The Palace of Pylos is one of the most important archeological sites dating from the Bronze Age due to the preservation of hundreds of clay tablets that were found at the site. Located at Pylos, Messenia, near the Navarino Bay, the site was discovered by Carl Blegen and excavated between the years of 1939 and1952. Blegen had the good fortune of finding many important archeological artifacts at the site, and, despite being burned, large portions of the palace remained well preserved, offering many important insights into the history and importance of the site.
Also referred to as the Palace of Nestor, named after the elderly king who ruled during the Trojan War, it was an important military, economic and religious center during the Bronze Age. The large Mycenaean Palace was occupied between the years of 1300 BC and slightly after 800 BC before it was burned mostly to the ground. It is believed that the Palace of Pylos was built to replace an older fortified palace located atop the now-leveled Ano Englianos Hill near Navarino Bay.
The fire which destroyed the palace was also a key factor in preserving some of the most important artifacts ever discovered that date from the Bronze Age period. This includes 600 clay tablets which were baked by the fire and therefore survived the destruction of the palace. Carl Blegen, who excavated the site, had the good fortune of finding these tablets during his very first day of exploring the site. The tablets were found within what was the archival center of the palace and were written in a language that was originally referred to Linear B. After closer examination, this language was later found to be an early form of the Greek language, and the tablets offer many details about the history of the palace and the people who resided there.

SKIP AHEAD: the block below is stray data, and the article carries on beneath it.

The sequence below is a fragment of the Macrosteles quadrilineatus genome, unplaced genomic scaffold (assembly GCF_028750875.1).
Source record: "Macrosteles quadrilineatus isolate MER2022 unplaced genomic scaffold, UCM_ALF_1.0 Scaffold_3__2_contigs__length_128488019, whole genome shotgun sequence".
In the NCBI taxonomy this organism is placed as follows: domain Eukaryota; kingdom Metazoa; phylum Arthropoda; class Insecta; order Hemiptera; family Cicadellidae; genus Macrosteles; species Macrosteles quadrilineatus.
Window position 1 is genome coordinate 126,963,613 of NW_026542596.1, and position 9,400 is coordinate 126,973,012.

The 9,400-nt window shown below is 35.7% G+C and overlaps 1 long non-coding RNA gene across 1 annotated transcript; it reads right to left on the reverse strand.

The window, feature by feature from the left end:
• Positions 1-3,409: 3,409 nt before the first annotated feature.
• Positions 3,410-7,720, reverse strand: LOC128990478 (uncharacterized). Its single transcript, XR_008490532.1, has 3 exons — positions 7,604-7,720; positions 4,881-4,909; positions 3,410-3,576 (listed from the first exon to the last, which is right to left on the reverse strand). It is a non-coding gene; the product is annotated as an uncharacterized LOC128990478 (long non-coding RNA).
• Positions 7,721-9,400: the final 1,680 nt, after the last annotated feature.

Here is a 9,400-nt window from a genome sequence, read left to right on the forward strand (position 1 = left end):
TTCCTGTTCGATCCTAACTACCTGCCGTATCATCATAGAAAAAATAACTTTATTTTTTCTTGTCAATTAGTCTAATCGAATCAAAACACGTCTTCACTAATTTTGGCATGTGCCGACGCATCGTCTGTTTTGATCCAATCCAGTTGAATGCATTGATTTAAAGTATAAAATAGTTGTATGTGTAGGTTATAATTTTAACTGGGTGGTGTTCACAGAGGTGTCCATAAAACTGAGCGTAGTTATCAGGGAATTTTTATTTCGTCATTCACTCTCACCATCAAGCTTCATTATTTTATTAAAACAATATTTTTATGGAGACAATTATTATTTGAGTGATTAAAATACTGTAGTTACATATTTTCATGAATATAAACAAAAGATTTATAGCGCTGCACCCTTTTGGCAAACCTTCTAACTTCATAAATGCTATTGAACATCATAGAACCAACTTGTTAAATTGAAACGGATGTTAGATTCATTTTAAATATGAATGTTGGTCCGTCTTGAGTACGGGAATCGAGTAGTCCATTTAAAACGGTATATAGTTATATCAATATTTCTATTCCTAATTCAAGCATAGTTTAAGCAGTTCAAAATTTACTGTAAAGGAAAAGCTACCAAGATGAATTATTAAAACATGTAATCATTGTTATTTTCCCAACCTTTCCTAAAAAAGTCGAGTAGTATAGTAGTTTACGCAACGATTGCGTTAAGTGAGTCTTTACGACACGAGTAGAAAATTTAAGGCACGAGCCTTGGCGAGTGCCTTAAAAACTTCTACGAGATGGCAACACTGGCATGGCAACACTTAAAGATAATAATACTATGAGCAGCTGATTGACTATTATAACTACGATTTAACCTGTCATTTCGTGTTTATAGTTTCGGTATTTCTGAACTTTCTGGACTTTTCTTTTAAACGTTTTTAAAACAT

The Palace of Pylos has much to offer in the way of archeological discovery, as many of its key structures survived, including the royal apartments, as well as a large bathroom facility which includes a tub. It is believed that this tub was used by the elderly King Nestor, as there is a step built next to it, which is thought by many scholars to have been designed for the king himself so that he could safely enter the tub. It was originally adorned with many frescoes and was quite lavishly decorated. Many of these frescoes, as well as artifacts found at the location of the Palace of Pylos, can be seen at the museum located in the village of Hora, which is near the site of the original palace.
Unlike many administrative centers dating from that period, it was not strongly fortified and was lacking the presence of high walls and defenses. The remarkable preservation of the site and many of its contents make it one of the most important finds dating from the Bronze Age, and much has been learned from its discovery.